Biden pushes electric car chargers as energy costs rise
Washington President Joe Biden is highlighting billions of dollars in a giant, bipartisan infrastructure deal he struck to pay for the installation of electric car chargers across the country, an investment he says will go a long way to reducing greenhouse carbon emissions while creating good-wage jobs.
On Wednesday, Biden will visit a General Motors plant in Detroit that makes electric cars. He will use the opportunity to demonstrate that the $7.5 billion in new electric vehicle chargers infrastructure law will help America move away from the sidelines when it comes to green energy manufacturing. Currently, the US market share of additional electric vehicle sales is one-third the size of the Chinese electric vehicle market.
“It’s a big deal,” Biden declared when he signed the bill into law at a White House ceremony earlier this week.
Republicans – even some of those who voted for the infrastructure package – are criticizing Biden for his preoccupation with electric car technology at a time when Americans are facing soaring gasoline and natural gas prices.
Senate Republican Leader Mitch McConnell took to the Senate floor on Tuesday to prove that “the Biden administration has no strategic plan to part its fingers and turn our massive country into a green utopia overnight.”
“They just want to throw big loads of government money on things like solar panels and electric vehicles, and they hope it works,” said McConnell, one of the 19 senators who voted for the infrastructure bill. Staring at the barrel of very high heating bills, the Democrats’ response was to wage war against American affordable energy.”
White House press secretary Jen Psaki stressed that the administration is looking into “every tool in our arsenal” to combat high gasoline prices, saying that Biden and his economic team are “fully focused” on the issue.
Psaki said the administration has asked the Federal Trade Commission to “take tough action against illegal pricing” and is engaging with countries and entities abroad such as OPEC about oversupply.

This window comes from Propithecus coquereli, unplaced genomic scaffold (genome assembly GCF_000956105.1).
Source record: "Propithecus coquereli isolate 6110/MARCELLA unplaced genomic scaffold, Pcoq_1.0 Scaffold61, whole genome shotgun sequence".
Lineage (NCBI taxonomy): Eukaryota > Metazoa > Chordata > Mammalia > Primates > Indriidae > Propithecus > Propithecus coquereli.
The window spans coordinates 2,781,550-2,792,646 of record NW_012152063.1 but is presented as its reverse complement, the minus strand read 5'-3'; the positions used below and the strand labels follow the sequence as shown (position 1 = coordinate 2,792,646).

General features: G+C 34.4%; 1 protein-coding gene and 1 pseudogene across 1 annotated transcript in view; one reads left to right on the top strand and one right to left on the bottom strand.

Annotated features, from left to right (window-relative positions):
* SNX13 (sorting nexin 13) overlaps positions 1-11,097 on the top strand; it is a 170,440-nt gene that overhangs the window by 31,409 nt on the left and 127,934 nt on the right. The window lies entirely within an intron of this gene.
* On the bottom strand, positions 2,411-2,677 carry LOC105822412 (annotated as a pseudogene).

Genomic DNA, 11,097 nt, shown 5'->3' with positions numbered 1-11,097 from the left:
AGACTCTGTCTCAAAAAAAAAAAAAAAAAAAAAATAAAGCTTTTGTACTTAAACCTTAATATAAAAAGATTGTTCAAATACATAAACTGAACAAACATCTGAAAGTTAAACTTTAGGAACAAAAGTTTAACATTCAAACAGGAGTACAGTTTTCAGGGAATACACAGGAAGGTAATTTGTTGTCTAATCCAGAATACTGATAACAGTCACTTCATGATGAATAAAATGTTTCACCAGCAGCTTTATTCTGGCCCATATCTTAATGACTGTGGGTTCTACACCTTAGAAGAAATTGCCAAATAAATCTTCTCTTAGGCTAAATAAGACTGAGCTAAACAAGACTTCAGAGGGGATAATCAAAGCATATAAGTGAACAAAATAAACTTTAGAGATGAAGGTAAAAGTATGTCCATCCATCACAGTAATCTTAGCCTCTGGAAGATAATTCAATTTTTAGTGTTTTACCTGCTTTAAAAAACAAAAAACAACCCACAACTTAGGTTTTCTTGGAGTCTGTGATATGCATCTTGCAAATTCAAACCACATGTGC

The GM plant that Biden would visit was scheduled to close in 2018 as the automaker tried to weed out excess plant capacity to build sedans as buyers turned toward SUVs and trucks. But the plant, which has made cars with internal combustion engines since it opened in 1985, was bailed out a year later and designated “Factory Zero” to build zero-emissions electric cars.
Currently, the 4.1 million-square-foot plant, which straddles the border between Detroit and the Hamtramck Jeep, makes pre-production versions of the GMC Hummer electric pickup truck.
Next year it will start making a Hummer electric SUV. The factory will begin launching the Origin, an electric vehicle belonging to the independent automotive division of GM Cruise, in 2023, and an electric Chevrolet Silverado pickup on an unspecified date.
The station won’t see a significant direct impact from infrastructure spending, but it will benefit from $7.5 billion earmarked to help build an electric vehicle charging network.
Biden wanted $15 billion to build 500,000 chargers, and he didn’t provide a figure for how many devices could be built with half that amount.
It’s possible that $7.5 billion won’t be enough. The International Council on Clean Transportation says the US will need 2.4 million charging stations by 2030 if 36% of new car sales are electric. There are currently about 45,500 charging stations nationwide with about 112,000 sockets.
Biden hopes to do more to promote electric cars, including providing a $7,500 tax credit to consumers who buy electric cars through 2026 that was introduced as part of a proposed $1.85 trillion social and climate services bill.
The following year, only electric vehicle purchases made in the United States will be eligible for the credit. The base credit would go up by $4,500 if the car was manufactured in a US factory operating under a collective bargaining agreement negotiated by unions. Only auto plants owned by GM and Ford Motor Co. The Stellantis NV is eligible.
The tax credit in favor of American cars could be a flash point when Biden hosts Canadian Prime Minister Justin Trudeau and Mexican President Andres Manuel Lopez Obrador at the White House on Thursday for the first summit of North American leaders since 2016.
Canadian Foreign Minister Melanie Jolie said she raised concerns with Foreign Minister Anthony Blinken when the two met in Washington last week that the proposed tax credit would have a negative impact on the integrated auto industry in North America and put thousands of jobs in Canada at risk.
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